This one’s for those who spend their lunch breaks with Xiran Jay Zhaoalthough not in the literal sense.
Serving exquisite hanfu looks and snippets about Chinese history and culture on YouTube, Zhao (who uses the pronouns they / them / their) joined the video-streaming platform on September 11, 2020, and has amassed a 437,000-strong following.
Avid fans need no telling that the charismatic YouTuber and influencer is also a successful author. Published last year, Zhao’s first novel Iron Widow – which provides a fresh take on China’s only female emperor, Wu Zetian – debuted as a New York Times bestseller.
Following in the footsteps of the first book’s success is Zachary Ying and the Dragon Emperorwhich hit physical and digital bookshelves on May 10.
In Zhao’s latest book, titular character and 12-year-old Zachary Ying journeys across China while stealing magical artifacts and meeting famous figures from Chinese history. Keep an eye out for China’s first emperor Qin Shi Huang (or more like his ghost), who plays a pivotal part in the story.
Zhao, a devout fan of anime, derived inspiration from popular Japanese series Yu-Gi-Oh as well as American fantasy pentalogy Percy Jackson & the Olympians. In an email correspondence with RADII, Zhao said:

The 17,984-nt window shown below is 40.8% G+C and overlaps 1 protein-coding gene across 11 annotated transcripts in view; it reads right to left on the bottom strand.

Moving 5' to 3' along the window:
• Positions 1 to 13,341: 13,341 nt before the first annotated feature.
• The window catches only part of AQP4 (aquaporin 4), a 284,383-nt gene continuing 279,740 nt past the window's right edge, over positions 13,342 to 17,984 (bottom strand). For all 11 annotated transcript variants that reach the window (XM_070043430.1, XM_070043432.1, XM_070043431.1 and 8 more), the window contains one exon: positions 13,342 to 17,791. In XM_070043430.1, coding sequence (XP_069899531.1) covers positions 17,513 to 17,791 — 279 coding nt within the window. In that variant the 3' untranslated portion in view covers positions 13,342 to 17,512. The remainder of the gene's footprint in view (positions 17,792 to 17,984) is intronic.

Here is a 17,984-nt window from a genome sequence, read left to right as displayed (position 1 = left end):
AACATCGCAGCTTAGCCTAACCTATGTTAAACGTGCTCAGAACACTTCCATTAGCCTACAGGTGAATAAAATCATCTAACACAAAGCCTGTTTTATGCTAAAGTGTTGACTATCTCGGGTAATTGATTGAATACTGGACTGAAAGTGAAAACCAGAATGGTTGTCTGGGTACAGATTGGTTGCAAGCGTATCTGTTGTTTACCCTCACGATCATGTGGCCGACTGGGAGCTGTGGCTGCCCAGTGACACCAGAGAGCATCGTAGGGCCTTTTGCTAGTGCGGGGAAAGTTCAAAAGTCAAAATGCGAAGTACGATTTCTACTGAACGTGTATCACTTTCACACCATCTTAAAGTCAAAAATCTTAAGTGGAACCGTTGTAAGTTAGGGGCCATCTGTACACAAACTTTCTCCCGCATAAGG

“Although magic and technology are often kept separate in their cozy niches, I really love it when fantasy and sci-fi collide.”
What sets Zachary Ying apart from its contemporaries is the inclusion of Chinese elements. It is the author’s hope that their novel will resonate with the Chinese diaspora.
At the start of the book, protagonist Ying has little knowledge about Chinese culture, seeing his mother is always too busy making ends meet. However, he is given a chance to explore China and Chinese culture after being summoned by a spirit.
His mission involves sealing the portal to the Chinese underworld, which has been compromised, and saving his mother. The bildungsroman ends with Ying discovering his roots.
As a first-generation Hui Chinese immigrant who moved from a small town in China to Vancouver, Canada, during their teenage years, Zhao previously struggled with their cultural identity and hopes that their book helps Chinese adolescent immigrants learn self-acceptance.
“First and foremost, I wrote it for the Chinese diaspora: Kids who feel caught between East and West.”
“But I hope this story reaches any kids who feel like they do not fit into a neat box in society,” added Zhao.
A similar train of thought pervades recent films such as The Farewelldirected by Lulu Wang and starring Awkwafina, Feng-I Fiona Roan’s American Girland Pixar hit Turning Reddirected by Chinese-born Canadian artist Domee Shi.
According to Zhao, Zachary Ying is more autobiographical than Iron Widow: “I got to show the fun side of my personality [with Zachary Ying]. ”
‘Zachary Ying and the Dragon Emperor’ is available for purchase on major ecommerce outlets. However, Zhao suggests supporting your local bookstores.
All images courtesy of Xiran Jay Zhao